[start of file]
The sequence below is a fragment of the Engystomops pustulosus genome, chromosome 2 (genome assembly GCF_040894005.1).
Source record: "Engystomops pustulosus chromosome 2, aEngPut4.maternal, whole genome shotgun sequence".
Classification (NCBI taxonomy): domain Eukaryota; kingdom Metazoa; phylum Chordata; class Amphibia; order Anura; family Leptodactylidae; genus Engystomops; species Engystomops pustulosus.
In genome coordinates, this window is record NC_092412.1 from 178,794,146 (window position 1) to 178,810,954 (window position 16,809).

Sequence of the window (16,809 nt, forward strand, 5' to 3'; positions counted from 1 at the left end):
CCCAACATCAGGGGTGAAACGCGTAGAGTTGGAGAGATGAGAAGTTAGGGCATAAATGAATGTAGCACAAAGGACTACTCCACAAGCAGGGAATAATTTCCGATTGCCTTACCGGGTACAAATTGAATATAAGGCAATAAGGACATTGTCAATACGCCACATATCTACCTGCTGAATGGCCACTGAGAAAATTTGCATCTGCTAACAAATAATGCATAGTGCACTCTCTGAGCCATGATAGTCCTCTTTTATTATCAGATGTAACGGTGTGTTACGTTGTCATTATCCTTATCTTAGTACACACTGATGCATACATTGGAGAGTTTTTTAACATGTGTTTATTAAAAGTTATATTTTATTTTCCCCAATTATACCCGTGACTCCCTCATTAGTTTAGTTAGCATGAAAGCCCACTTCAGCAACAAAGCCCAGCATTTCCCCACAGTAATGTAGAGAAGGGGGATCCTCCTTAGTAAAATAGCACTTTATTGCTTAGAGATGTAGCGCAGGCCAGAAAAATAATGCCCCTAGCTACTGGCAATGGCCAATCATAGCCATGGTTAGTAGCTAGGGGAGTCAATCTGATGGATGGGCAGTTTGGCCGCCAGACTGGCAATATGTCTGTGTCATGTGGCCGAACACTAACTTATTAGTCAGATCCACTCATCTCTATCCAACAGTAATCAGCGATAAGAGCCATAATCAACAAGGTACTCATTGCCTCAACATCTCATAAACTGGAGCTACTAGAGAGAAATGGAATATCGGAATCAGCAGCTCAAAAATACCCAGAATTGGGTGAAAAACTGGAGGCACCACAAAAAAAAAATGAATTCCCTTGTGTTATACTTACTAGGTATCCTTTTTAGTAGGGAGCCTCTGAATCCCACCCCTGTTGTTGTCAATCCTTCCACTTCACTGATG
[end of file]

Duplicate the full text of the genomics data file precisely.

The sequence below is a fragment of the Engystomops pustulosus genome, chromosome 2 (genome assembly GCF_040894005.1).
Source record: "Engystomops pustulosus chromosome 2, aEngPut4.maternal, whole genome shotgun sequence".
Classification (NCBI taxonomy): domain Eukaryota; kingdom Metazoa; phylum Chordata; class Amphibia; order Anura; family Leptodactylidae; genus Engystomops; species Engystomops pustulosus.
In genome coordinates, this window is record NC_092412.1 from 178,794,146 (window position 1) to 178,810,954 (window position 16,809).

Sequence of the window (16,809 nt, forward strand, 5' to 3'; positions counted from 1 at the left end):
CCCAACATCAGGGGTGAAACGCGTAGAGTTGGAGAGATGAGAAGTTAGGGCATAAATGAATGTAGCACAAAGGACTACTCCACAAGCAGGGAATAATTTCCGATTGCCTTACCGGGTACAAATTGAATATAAGGCAATAAGGACATTGTCAATACGCCACATATCTACCTGCTGAATGGCCACTGAGAAAATTTGCATCTGCTAACAAATAATGCATAGTGCACTCTCTGAGCCATGATAGTCCTCTTTTATTATCAGATGTAACGGTGTGTTACGTTGTCATTATCCTTATCTTAGTACACACTGATGCATACATTGGAGAGTTTTTTAACATGTGTTTATTAAAAGTTATATTTTATTTTCCCCAATTATACCCGTGACTCCCTCATTAGTTTAGTTAGCATGAAAGCCCACTTCAGCAACAAAGCCCAGCATTTCCCCACAGTAATGTAGAGAAGGGGGATCCTCCTTAGTAAAATAGCACTTTATTGCTTAGAGATGTAGCGCAGGCCAGAAAAATAATGCCCCTAGCTACTGGCAATGGCCAATCATAGCCATGGTTAGTAGCTAGGGGAGTCAATCTGATGGATGGGCAGTTTGGCCGCCAGACTGGCAATATGTCTGTGTCATGTGGCCGAACACTAACTTATTAGTCAGATCCACTCATCTCTATCCAACAGTAATCAGCGATAAGAGCCATAATCAACAAGGTACTCATTGCCTCAACATCTCATAAACTGGAGCTACTAGAGAGAAATGGAATATCGGAATCAGCAGCTCAAAAATACCCAGAATTGGGTGAAAAACTGGAGGCACCACAAAAAAAAAATGAATTCCCTTGTGTTATACTTACTAGGTATCCTTTTTAGTAGGGAGCCTCTGAATCCCACCCCTGTTGTTGTCAATCCTTCCACTTCACTGATG